Paulomycins A and B antibiotics containing an isothiocyanate group (paulic acid) and mainly active against Gram-positive bacteria, were initially isolated from Streptomyces paulus strain 273 [17, 18]. Later on, the absolute stereochemistry of these compounds was reported [19, 20] and they were found to be closely related to antibacterial compounds senfolomycins A and B, only differing in the stereochemistry of methoxy group present in their respective deoxysugar moieties [21]. Streptomyces paulus produces paulomycins as a family of compounds that include paulomycin A, A2, B, C, D, E and F [22], O-demethylpaulomycins A and B, paulomenol A and B, hydrogen sulfide adducts of paulomycin A and B [23], paldimycin A and B, and 273a and 273a, derivatives of paulomycin A and paulomycin B containing one or two N-acetyl-l-cysteine groups, respectively [24, 25]. Antibiotic activity of paldimycins was assessed in vitro against 215 Gram-positive bacteria and found comparable to that of vancomycin [26]. In addition, paulomycins and paldimycins were found to be able of killing Staphylococcus aureus intracellular cells surviving into polymorphonuclear leukocytes [27, 28]. On the other hand, paulomenol A and B lack antibacterial activity pointing to paulic acid as determinant of the antibiotic properties of paulomycins and paldimycins [23]. Paulomycin A and B were also found to be produced by S. albus G [29]. Regarding the biosynthetic origin of paulomycins, addition of some precursors was found to increase production yields and they included valine, isoleucine, isobutyric acid, 2-methylburytic acid [30], l-methionine, l-threonine and α-ketoburyric acid [31, 32]. The gene cluster involved in paulomycins biosynthesis has been recently reported in S. albus J1074 [14], S. paulus NRRL8115 and Streptomyces sp. YN86 [33] sharing between them an overall identity of 99 %. A pathway for paulomycin biosynthesis in S. paulus NRRL8115, based on in silico gene analysis, has been recently proposed [33].

In this work, we characterize several steps of paulomycins biosynthesis in S. albus J1074 including the glycosylation and acylation steps and the biosynthesis of the paulic acid moiety. Inactivation experiments allowed to determine genes (and enzymes) involved in these steps and to identify several biosynthetic intermediates and some products accumulated by the corresponding mutants which provided insights on the biosynthesis pathway. One of the genes studied in this work, and shown to be involved in paulomycin biosynthesis, has not been previously annotated at S. paulus NRRL8115 and Streptomyces sp. YN86 paulomycin biosynthesis gene clusters. We propose a refined version of the paulomycin biosynthesis pathway based on experimental evidence. In addition, we have generated by combinatorial biosynthesis several novel bioactive derivatives of paulomycin A and B carrying modifications in the L-paulomycose moiety using different plasmids that direct the biosynthesis of different deoxyhexoses.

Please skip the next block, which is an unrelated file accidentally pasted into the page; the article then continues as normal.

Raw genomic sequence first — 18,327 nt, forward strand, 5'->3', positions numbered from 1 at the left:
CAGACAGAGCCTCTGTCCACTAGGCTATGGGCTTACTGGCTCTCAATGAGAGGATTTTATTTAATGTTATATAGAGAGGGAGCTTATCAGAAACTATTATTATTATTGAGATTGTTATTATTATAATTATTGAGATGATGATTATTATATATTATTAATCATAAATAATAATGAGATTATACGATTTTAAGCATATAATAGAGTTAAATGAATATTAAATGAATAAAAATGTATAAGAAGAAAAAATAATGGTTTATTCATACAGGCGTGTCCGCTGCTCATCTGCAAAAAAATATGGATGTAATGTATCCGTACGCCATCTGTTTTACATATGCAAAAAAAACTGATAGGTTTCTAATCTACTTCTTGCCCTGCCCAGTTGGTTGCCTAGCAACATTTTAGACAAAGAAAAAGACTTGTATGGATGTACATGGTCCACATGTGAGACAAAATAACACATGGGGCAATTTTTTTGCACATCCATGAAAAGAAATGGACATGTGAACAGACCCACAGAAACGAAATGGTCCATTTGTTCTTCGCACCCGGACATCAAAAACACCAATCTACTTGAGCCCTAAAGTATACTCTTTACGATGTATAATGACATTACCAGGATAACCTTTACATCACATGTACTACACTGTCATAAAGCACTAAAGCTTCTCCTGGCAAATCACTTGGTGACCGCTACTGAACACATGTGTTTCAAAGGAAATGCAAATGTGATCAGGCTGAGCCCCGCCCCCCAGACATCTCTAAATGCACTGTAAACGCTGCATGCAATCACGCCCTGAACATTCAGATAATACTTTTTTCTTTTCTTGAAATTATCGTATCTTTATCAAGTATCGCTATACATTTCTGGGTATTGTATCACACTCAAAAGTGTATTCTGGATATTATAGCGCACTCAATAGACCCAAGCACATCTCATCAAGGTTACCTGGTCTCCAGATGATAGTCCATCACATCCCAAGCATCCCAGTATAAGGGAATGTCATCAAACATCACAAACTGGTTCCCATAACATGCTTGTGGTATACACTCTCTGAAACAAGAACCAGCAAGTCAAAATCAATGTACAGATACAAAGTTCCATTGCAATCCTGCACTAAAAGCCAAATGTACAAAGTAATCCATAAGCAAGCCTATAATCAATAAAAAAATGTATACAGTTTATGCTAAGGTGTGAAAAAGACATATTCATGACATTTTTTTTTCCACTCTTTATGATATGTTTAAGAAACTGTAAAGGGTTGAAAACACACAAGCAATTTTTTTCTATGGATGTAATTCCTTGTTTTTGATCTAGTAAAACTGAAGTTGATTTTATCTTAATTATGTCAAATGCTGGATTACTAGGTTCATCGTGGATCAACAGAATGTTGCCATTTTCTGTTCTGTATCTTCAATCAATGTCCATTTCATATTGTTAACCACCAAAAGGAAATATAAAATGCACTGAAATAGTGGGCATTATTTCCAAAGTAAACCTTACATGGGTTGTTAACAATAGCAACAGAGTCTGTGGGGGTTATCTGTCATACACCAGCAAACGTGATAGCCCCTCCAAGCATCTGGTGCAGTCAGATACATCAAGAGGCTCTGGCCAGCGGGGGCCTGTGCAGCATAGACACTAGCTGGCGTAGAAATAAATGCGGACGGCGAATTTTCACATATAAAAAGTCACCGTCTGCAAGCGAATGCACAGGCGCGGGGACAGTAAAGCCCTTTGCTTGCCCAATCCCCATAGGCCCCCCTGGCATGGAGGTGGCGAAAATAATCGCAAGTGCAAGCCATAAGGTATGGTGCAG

Results

Delimiting the boundaries of paulomycin biosynthesis cluster

Paulomycin biosynthesis gene cluster (Fig. 2a, Table 1) was initially delimited by sshg_05313 and sshg_05354 using an in silico analysis [14]. Boundaries of the cluster have now been further defined by RT-PCR gene expression analysis using S. albus J1074 total RNA as a template, isolated at 48 h from cultures grown in R5A that were producing paulomycins and paulomenols. Under conditions of paulomycin production, in the upstream region only sshg_05314 and sshg_05315 were transcribed, while in the downstream region were sshg_05354 and sshg_05355 (Fig. 2b). These results pointed to sshg_05314 and sshg_05355 as gene cluster boundaries. These results were verified by inactivation of several genes. Inactivation of sshg_05314, encoding a LuxR-family transcriptional regulator, led to SAM5314 mutant strain, which was still able to produce paulomycin A (1), B (2), E (3), paulomenol A (4) and B (5) but at considerably lower yield (20 %) than S. albus J1074 (Fig. 2c). This result points to sshg_05314 as involved in regulation of paulomycin biosynthesis. Complementation of SAM5314 using pEM4HT5314 restored paulomycin production to wild type strain levels (Additional file 1: Figure S5). On the contrary, inactivation of sshg_05312, SAM5312 mutant strain, had no effect on paulomycin production (Fig. 2c). Otherwise, inactivation of sshg_05313 encoding a TetR-family transcriptional regulator, led to SAM5313 mutant strain, which accumulates more paulomycin B (2) and paulomenol B (5), 2- and 1.5-fold respectively, than the wild type strain (Fig. 2c). This result points to sshg_05313 as involved in regulation of paulomycin biosynthesis as a repressor. Considering that under conditions of paulomycin production sshg_05313 is not transcribed it might be acting as a repressor of the pathway at early stages of S. albus growth when paulomycins are not produced. These results led to establish the left-hand limit of the cluster at sshg_05313 (Fig. 2a). Inactivation of sshg_05355 led to SAM5355 mutant strain that produced paulomycins and paulomenols at the same level than S. albus J1074 wild type strain (Fig. 2c). Since sshg_05354 encodes a dTDP-4-keto-6-deoxyhexose 3,5-epimerase, which has been proposed to be involved in 2,6-deoxysugar paulomycose biosynthesis [14] and is expressed during paulomycins biosynthesis (Fig. 2b), it should be the left-hand limit of this cluster (Fig. 2a). According to these results, from here on out, we will designate the paulomycin biosynthesis genes as plm1 (corresponding to sshg_05313) to plm42 (corresponding to sshg_05354) (Fig. 2a, Table 1). The boundaries of the paulomycin cluster at S. paulus NRRL8115 have been previously delimited to pau4 and pau44 [33], genes that correspond to S. albus orthologues plm1 and plm42 (Table 1).